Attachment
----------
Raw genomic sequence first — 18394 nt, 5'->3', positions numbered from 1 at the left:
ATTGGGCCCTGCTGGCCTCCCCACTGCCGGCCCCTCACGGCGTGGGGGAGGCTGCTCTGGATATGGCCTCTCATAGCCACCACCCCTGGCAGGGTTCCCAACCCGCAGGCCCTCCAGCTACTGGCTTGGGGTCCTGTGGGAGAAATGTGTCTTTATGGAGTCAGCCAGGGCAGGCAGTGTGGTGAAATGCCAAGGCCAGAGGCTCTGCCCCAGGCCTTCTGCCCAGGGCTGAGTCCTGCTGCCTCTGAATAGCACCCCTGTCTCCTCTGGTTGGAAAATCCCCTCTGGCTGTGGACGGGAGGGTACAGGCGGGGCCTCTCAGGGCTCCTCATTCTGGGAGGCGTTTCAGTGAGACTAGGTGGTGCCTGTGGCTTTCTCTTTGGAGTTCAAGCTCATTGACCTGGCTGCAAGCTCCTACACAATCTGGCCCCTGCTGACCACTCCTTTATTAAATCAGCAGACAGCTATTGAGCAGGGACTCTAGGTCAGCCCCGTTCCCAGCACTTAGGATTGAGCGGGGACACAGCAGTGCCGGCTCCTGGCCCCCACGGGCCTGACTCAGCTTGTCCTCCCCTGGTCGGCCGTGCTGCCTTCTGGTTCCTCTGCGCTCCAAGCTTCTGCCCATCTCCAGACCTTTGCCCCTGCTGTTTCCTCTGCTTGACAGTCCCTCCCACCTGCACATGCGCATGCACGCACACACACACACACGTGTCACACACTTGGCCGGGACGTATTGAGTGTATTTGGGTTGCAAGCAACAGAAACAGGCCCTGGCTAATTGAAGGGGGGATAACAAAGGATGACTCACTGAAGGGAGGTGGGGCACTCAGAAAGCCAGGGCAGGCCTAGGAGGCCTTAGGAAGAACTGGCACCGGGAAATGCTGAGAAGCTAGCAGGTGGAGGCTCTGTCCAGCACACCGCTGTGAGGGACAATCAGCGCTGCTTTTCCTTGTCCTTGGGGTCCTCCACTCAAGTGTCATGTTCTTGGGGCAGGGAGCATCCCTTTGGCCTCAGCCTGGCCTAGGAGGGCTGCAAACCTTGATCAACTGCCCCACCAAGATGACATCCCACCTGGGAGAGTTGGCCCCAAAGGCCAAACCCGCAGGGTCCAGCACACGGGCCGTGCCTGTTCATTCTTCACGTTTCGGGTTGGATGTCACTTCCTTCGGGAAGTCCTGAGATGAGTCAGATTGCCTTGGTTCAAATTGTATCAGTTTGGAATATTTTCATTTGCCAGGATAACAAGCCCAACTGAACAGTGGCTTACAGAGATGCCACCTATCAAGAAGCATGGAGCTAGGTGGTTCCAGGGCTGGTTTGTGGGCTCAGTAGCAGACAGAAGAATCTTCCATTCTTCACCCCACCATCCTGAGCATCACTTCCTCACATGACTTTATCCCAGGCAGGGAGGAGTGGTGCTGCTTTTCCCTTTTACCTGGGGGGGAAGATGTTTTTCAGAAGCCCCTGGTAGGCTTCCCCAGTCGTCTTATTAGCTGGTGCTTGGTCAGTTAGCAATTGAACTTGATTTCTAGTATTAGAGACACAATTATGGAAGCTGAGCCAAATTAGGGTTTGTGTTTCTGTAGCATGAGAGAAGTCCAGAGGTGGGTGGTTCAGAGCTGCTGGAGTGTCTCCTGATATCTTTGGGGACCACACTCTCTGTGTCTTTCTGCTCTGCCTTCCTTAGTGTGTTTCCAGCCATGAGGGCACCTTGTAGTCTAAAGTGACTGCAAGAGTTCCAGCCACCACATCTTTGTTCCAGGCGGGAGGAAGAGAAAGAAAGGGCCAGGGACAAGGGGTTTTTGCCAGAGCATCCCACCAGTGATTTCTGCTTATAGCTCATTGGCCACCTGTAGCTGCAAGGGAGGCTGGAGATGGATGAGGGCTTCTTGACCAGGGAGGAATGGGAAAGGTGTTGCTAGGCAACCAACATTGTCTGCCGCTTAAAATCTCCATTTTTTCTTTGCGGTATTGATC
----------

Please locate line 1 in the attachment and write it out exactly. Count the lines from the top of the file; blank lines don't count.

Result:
Raw genomic sequence first — 18394 nt, 5'->3', positions numbered from 1 at the left: